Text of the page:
How to accept REST webhook in RedwoodJS?

(I’m a hobbyist, sorry if this is too basic)

My pet project will need to receive webhooks from 3rd party apps like zoom and slack.

How to accept a REST webhook in RedwoodJS?

  • since it’s rather backend and not a page I’ll put it in api/
    *`on the other hand it’s exposed on the web and i guess i need a route for it

Could someone give me a pointer?

Sure thing!

Remember that Redwood is focused on the JAMstack, so the web site is totally static and served from a CDN—there’s no server to handle webhooks or do any traditional “server” work.

However, any functions you create in the api side will be available to the internet. If you deploy to Netlify, then a function you create at api/src/functions/webhook.js will be available to the internet at https://mysite.netlify.com/.netlify/functions/webhook

Check out the Netlify Functions documentation for how to format those: https://docs.netlify.com/functions/build-with-javascript/#format Functions are deployed on AWS Lambda so they’re subject to all the limitations there (file size, total run time, etc). The simplest one you could create would look something like:

exports.handler = function(event, context, callback) {
  callback(null, {
    statusCode: 200,
    body: "Hello, World"
  });
}

You can have the function read/write from your database by importing the PrismaClient and then writing queries. Although it isn’t written as a function, check out api/prisma/seeds.js for an example of using PrismaClient from scratch, without the Redwood graphql helpers.

If you run into any issues let me know! I struggled for a while wrapping my head around learning serverless + React + graphQL + Prisma all simultaneously so I understand how hard it can be getting started. No question is too basic. :slight_smile:

6 Likes

Thanks, that’s what I needed and more!

Will report back here how it goes and can’t wait to turn back to the more “redwood” side when working in /api and /web

1 Like

I can’t find it in the docs now, but when working with Prisma it’s much easier to write your function handler as an async version rather than the callback version (callback version is in the code snippet above). The async version looks like:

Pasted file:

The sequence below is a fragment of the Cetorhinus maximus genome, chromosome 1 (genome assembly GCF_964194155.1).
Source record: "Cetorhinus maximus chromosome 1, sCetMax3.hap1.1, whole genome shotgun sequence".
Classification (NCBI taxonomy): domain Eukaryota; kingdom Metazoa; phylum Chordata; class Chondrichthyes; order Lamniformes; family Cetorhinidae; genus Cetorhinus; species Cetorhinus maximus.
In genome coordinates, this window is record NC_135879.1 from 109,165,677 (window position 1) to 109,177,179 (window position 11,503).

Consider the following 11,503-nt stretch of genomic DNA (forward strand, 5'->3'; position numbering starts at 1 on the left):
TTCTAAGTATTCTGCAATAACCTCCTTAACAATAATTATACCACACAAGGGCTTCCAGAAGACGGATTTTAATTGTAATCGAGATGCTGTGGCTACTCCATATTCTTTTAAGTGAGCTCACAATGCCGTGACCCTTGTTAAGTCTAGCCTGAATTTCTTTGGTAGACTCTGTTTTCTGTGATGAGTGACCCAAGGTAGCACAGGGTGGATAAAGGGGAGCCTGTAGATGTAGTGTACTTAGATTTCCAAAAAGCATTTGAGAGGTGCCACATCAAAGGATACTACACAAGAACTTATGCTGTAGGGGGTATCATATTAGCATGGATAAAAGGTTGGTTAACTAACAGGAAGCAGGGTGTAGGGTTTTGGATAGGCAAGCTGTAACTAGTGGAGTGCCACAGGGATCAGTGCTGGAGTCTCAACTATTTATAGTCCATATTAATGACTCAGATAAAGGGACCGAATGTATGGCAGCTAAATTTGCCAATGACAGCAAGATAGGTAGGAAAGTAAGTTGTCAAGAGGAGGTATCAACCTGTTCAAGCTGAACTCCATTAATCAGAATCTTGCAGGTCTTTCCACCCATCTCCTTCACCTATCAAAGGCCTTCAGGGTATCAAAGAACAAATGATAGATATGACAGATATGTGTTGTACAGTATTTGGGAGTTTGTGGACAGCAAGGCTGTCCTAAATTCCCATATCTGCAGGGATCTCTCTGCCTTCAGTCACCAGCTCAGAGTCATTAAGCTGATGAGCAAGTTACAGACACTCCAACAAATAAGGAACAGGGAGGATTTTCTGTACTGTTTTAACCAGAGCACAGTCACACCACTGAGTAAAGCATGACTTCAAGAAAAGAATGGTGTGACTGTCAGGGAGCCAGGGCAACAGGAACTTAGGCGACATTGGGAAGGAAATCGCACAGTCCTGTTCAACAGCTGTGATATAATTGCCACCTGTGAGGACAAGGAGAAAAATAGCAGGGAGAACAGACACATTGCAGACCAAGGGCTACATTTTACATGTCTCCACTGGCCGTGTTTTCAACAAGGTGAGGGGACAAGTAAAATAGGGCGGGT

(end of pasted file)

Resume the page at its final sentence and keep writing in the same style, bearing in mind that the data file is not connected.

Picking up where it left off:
exports.handler = async (event , context) => { 
  return { 
    statusCode: 200, 
    body : "Hello, world!" 
  }
}

Then you can do await and async with the PrismaClient calls and everything should work much smoother than trying to shoehorn everything into a callback function.

This seems to indeed be very simple: api/src/functions/hook.js:

const { PrismaClient } = require('@prisma/client')
const dotenv = require('dotenv')
dotenv.config()
const db = new PrismaClient()

exports.handler = async (event, context) => {
  await db.hookMessage.create({ data: { message: JSON.stringify(event) }})
  db.disconnect()   

  return {
    statusCode: 200,
    body: event,
  }
}

Only thing I’m not sure about is whether i need to close the db connection but i guess in a lambda it doesn’t really matter.

This works fine locally. I could not confirm whether it works with netlify yet. I have an error there, but not sure it’s really related to the hook + githubt is down.

1 Like

Looks good to me! Prisma does recommend that you disconnect when you’re done, just to be safe.

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Yup, without proper configuration an unclosed connection to your DB could be kept open & idle on the DB side for days, and even keep some locks active on some data or tables.

Nasty business ^^